Mike Kane (Wythenshawe and Sale East) (Lab): It is a pleasure to serve under your chairmanship, Ms Dorries. Thank you for skilfully fitting in so many contributions in such a short time. I have to declare an interest: like the hon. Member for Glasgow North (Patrick Grady), I did not go on the Zambia trip last year. We have heard incredibly powerful testimonies from the hon. Members for Pudsey (Stuart Andrew), for Central Ayrshire (Dr Whitford) and for Mid Derbyshire (Pauline Latham), and from my hon. Friend the Member for Edmonton (Kate Osamor). The change that we can make as a developed nation helping developing nations is essential, and they have brought real quality to the debate.
I, too, congratulate the right hon. Member for Arundel and South Downs (Nick Herbert) on securing this timely debate. I thank him for his leadership on the issue of tuberculosis—he chairs the global caucus on the matter. This debate follows on from the debate on malaria that the hon. Member for Stafford (Jeremy Lefroy) secured in October, so the House has been highly focused on these issues and on the Global Fund. It is incumbent on me to welcome the new International Development Minister to his place and congratulate him on his position.
We all welcome the recently adopted agenda for sustainable development, which will guide international co-operation, including the UK’s development co-operation, over the next 15 years. We are entering a new era of efforts to eradicate poverty, foster human wellbeing and protect our planet. It is a universal programme for all people in all countries. As the hon. Member for Finchley and Golders Green (Mike Freer) said, it should leave no one behind. We now have to realise the transformational potential of the agenda.
We are talking about three diseases. In the October debate, the hon. Member for Stafford highlighted the issue of global malaria. Global malaria control is one of the great public health success stories of the past 15 years, but we face substantial challenges, such as the spread of resistance to drugs and insecticides. The prevention of infectious diseases is one of the best uses of aid, as the hon. Member for Pudsey said. It is estimated that if global malaria targets are achieved by 2030, more than 10 million lives will be saved, generating more than $4 trillion of additional economic output. We know what that kind of output can mean to developing nations.
Through sustained efforts, the tuberculosis mortality rate has nearly halved since 1980. However, as has been said, more than 1.5 million people died from TB in 2014. According to the World Health Organisation’s 2015 global tuberculosis report, most of those deaths could have been prevented. The report highlights the need to close the detection and treatment gaps. We want to get there by 2030, as the right hon. Member for Arundel and South Downs said, not in 200 years. We need to fill the funding shortfalls and develop new diagnostic tools. Through partnerships, Global Fund programmes have detected and treated more than 13.2 million cases of TB.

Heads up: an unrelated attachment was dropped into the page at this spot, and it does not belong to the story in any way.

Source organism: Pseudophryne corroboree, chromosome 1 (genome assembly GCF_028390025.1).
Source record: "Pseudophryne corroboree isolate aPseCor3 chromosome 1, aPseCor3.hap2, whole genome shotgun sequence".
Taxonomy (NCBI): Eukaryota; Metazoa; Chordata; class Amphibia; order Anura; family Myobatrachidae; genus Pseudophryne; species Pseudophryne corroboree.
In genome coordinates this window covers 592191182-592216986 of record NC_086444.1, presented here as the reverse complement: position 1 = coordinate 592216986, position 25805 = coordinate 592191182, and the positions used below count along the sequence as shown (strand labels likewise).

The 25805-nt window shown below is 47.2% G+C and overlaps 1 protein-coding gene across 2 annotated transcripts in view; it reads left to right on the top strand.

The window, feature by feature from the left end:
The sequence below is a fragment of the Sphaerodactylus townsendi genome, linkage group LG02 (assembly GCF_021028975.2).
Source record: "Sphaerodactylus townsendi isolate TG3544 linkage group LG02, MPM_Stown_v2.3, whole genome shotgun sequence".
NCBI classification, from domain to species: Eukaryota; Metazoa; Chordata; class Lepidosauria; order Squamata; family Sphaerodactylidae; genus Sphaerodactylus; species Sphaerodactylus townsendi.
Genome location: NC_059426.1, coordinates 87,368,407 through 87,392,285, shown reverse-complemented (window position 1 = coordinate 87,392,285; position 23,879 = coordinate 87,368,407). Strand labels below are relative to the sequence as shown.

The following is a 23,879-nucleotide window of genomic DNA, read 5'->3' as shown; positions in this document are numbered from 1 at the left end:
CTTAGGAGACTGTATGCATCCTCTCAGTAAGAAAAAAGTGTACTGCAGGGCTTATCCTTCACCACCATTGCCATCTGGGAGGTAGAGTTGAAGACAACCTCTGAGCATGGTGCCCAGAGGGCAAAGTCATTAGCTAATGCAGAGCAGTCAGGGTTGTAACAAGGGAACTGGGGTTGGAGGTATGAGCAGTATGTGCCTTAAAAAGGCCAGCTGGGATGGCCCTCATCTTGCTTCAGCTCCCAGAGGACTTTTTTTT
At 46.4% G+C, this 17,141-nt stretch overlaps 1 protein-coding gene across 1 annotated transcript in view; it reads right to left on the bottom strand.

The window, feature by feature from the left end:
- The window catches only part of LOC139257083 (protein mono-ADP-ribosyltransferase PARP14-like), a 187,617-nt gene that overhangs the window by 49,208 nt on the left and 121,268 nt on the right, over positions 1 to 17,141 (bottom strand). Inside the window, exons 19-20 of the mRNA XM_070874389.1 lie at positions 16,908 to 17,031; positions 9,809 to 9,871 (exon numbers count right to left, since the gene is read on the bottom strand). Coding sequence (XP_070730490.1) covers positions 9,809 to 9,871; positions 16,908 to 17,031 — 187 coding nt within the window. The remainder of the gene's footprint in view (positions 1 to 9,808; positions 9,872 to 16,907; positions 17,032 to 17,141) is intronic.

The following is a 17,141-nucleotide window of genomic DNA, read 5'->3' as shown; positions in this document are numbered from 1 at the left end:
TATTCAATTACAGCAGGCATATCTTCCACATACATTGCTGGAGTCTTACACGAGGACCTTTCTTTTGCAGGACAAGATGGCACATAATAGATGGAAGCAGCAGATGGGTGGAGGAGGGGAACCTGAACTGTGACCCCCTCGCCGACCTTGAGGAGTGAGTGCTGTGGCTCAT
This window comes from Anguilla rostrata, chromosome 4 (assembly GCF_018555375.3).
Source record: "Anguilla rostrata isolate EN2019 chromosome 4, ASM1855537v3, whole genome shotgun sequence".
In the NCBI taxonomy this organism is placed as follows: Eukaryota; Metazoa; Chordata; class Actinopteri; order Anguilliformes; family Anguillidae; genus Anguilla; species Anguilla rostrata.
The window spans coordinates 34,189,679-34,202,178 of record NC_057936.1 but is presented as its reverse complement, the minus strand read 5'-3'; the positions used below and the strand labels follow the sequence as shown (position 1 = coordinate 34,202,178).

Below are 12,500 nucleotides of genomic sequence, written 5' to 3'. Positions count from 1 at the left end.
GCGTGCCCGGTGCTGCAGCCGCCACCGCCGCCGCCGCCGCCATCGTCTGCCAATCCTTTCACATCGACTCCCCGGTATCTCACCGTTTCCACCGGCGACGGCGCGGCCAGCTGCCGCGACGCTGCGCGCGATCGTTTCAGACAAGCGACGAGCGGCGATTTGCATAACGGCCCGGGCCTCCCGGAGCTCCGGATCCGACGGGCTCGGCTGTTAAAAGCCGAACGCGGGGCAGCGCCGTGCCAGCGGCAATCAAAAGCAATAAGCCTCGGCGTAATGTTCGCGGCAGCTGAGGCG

AIDS is the biggest killer in the world of women of reproduction age and the second biggest killer of adolescents. Some 1.2 million people died of HIV or HIV-related illnesses in 2014, and more than 36 million people currently live with the virus. Global Fund programmes have enabled 8.1 million people with HIV to access antiretroviral therapy.
The Opposition welcome the establishment of the £1 billion Ross fund, in co-operation with the Gates Foundation. We will hold the Government to account on how that co-operation is going in the months and years ahead. That £1 billion includes a £300 million package on malaria and £115 million to develop new drugs and insecticides for malaria and TB. We also need to support multilateral partners, such as the Global Fund, to fight HIV, AIDS, tuberculosis and malaria. It is essential that we continue to fund that work and build on what has already been done. In particular, we must invest in new vaccines, medicines, insecticides and diagnostic tools.
If we tackle AIDS, TB and malaria, there will be a number of spill-over effects, such as greater productivity and growth, reduced worker and child absenteeism, increased equity and women’s empowerment, and improved wellbeing, particularly for vulnerable and marginalised populations. Failure to act could lead to the diseases resurging, leading to increased deaths and lost opportunities for progress and development. The Ebola crisis in west Africa has painfully illustrated the importance of strong public health systems in fighting diseases. The lessons also apply to our efforts to combat AIDS, TB and malaria.
We need to scale up our efforts in combating malaria, to which the hon. Member for Strangford (Jim Shannon) and my hon. Friend the Member for Scunthorpe (Nic Dakin)alluded. We need to invest more in AIDS and TB research and development, tackling resistance to life-saving medicines and boosting health systems across the world to help bring an end to these terrible diseases.